Successful Cleaning to Remove Pet Odors and Stains

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Has your pet urinated or defecated in your house, leaving “scent marks” on your floor or furniture? To keep your pet from continuing to eliminate in these areas of your house, you will need to thoroughly clean the soiled areas.

  • Find all soiled areas using your nose and eyes. A black-light bulb is a helpful tool that will usually show even old urine stains, due to the fact that the urine contains fluorescent molecules that glow. To use a black-light bulb simply turn out all lights in the room and scan all areas of the room. Once you have identified the soiled areas, lightly outline them with chalk.
  • Once located, clean the soiled areas appropriately to remove the odors (see below).

Methods to Avoid

You should avoid using steam cleaners to clean urine odors from carpet or upholstery. The heat will set the odor and stain in by bonding the proteins into any man-made fibers. You should also avoid using cleaning chemicals, especially those with strong odors, such as ammonia or vinegar. From your pet’s perspective, these don’t effectively eliminate or cover the urine odor and may actually encourage your pet to urinate in the area again.

To Clean Washable Items

  • Soak the item in an enzymatic cleaner, found at your local pet supply stores. Read and follow the instructions carefully, testing a small area for staining first.
  • Machine wash as usual. If possible, it’s best to air dry these items.
  • If you can still see the stain, use a stain remover and then wash again.
  • Once washed, keep the items away from your pet. If you can’t move an item, like the couch for instance, then a good way to discourage your pet from soiling on it is to cover the piece of furniture with a vinyl, flannel-backed tablecloth. They’re machine washable, inexpensive, and unattractive to your pet.

To Clean Carpeted Areas and Upholstery

  • Soak up as much of the urine as possible with a combination of newspaper and paper towels. The more fresh urine you can remove before it dries, especially from carpet, the simpler it will be to remove the odor. Place a thick layer of paper towels on the wet spot and cover that with a thick layer of newspaper. Stand on this padding for about a minute. Remove the padding and repeat until the area is barely damp.
  • Rinse the “accident zone” thoroughly with clean, cool water. After rinsing, remove as much of the water as possible by blotting or by using a “wet-vac,” “shop-vac,” or “extractor”.
  • Once the area is really clean, you should then use a high-quality enzymatic cleaner available at pet supply stores. Read and follow the instructions carefully, testing the affected area for staining first.
  • However, if you’ve previously used a non-enzymatic cleaner, a steamer, or chemicals of any kind on the area, then enzymatic cleaners won’t be effective. Even if you haven’t used chemicals recently, any trace of a non-protein-based substance will weaken the effect of the enzymatic cleaner. The cleaner will use up its “energy” on the old cleaners instead of on the protein stains you want removed. In order to effectively clean these areas you will want to clean them again, using an oxidizing cleaner, also found at pet supply stores, which will break up any residue left behind by the old cleaners or chemicals used.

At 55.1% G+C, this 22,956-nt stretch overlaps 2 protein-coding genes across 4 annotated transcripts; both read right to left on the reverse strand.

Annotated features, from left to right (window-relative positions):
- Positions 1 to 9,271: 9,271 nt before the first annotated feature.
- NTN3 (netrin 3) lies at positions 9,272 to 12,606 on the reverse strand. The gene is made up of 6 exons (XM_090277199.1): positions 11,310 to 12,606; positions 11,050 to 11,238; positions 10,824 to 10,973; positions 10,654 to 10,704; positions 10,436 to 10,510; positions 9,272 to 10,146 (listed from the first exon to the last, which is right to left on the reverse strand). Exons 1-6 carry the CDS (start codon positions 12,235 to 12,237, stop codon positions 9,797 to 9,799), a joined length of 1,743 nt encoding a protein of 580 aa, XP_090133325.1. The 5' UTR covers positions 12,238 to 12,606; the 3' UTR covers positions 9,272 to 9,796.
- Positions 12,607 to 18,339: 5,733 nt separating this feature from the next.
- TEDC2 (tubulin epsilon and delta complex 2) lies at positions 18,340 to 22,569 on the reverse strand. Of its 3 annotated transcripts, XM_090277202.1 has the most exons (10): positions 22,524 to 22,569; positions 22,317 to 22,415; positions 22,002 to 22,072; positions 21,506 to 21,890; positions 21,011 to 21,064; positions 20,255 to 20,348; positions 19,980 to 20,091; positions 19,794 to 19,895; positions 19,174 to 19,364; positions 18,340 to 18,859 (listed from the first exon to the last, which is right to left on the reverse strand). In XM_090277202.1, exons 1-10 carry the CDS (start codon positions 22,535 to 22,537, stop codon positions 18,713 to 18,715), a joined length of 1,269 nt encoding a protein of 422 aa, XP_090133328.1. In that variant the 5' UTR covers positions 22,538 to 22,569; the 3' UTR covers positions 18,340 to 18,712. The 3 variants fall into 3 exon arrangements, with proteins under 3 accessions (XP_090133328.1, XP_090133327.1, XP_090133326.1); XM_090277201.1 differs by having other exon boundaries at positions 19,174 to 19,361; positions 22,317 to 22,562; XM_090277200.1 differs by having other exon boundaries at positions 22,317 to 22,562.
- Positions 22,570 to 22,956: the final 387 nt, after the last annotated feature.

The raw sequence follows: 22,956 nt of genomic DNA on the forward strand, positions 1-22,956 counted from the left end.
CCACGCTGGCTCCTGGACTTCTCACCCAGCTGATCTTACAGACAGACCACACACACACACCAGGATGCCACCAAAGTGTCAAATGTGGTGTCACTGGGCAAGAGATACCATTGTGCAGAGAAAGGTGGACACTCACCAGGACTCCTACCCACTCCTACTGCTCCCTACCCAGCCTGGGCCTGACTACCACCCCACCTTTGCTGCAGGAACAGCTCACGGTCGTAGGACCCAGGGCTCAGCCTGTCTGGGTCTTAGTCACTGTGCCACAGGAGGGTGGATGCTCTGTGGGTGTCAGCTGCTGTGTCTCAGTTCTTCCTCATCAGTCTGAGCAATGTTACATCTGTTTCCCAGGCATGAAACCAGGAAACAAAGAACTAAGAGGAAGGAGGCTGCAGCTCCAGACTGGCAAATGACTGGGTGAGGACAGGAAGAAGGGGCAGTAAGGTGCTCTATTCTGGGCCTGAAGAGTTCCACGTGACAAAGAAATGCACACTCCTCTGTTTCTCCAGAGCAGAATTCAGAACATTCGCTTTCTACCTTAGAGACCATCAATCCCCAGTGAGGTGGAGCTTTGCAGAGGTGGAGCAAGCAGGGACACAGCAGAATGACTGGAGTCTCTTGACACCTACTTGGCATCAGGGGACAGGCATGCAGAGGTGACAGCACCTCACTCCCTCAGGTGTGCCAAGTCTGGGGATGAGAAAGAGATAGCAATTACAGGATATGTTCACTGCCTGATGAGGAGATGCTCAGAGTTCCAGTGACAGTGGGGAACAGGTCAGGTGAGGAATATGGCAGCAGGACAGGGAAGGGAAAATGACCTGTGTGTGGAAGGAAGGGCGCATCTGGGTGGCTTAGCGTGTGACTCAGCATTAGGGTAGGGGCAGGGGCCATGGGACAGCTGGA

• To verify that you effectively cleaned the soiled area, scan the area with a black-light bulb.
  • If the area no longer glows, but still looks stained after it’s completely dry from extracting and neutralizing, try any good carpet stain remover. • If urine has soaked down into the padding underneath your carpet, your job will be more difficult. You may need to remove and replace that portion of the carpet and padding.
  • Using the suggestions in our aversives, positive reinforcement, and house soiling handouts, make the “accident zone” unattractive, the appropriate “bathroom area” attractive, and teach your pet where you want him to eliminate instead. Remember, it took time to build the bad habit, and it will take time to replace that habit with a new, more acceptable behavior. Be patient and give your pet a lot of encouragement!

To Clean Floors and Walls

If the wood on your furniture, walls, baseboard, or floor is discolored, then the varnish or paint has been affected by the acid in the urine. You may need to remove and replace the layer of varnish or paint. Employees at your local hardware or building supply store can help you identify and match your needs with appropriate removers and replacements. Washable enamel paints and some washable wallpapers, may respond favorable to enzymatic cleaners. Read the instructions carefully before using products and test in an invisible area.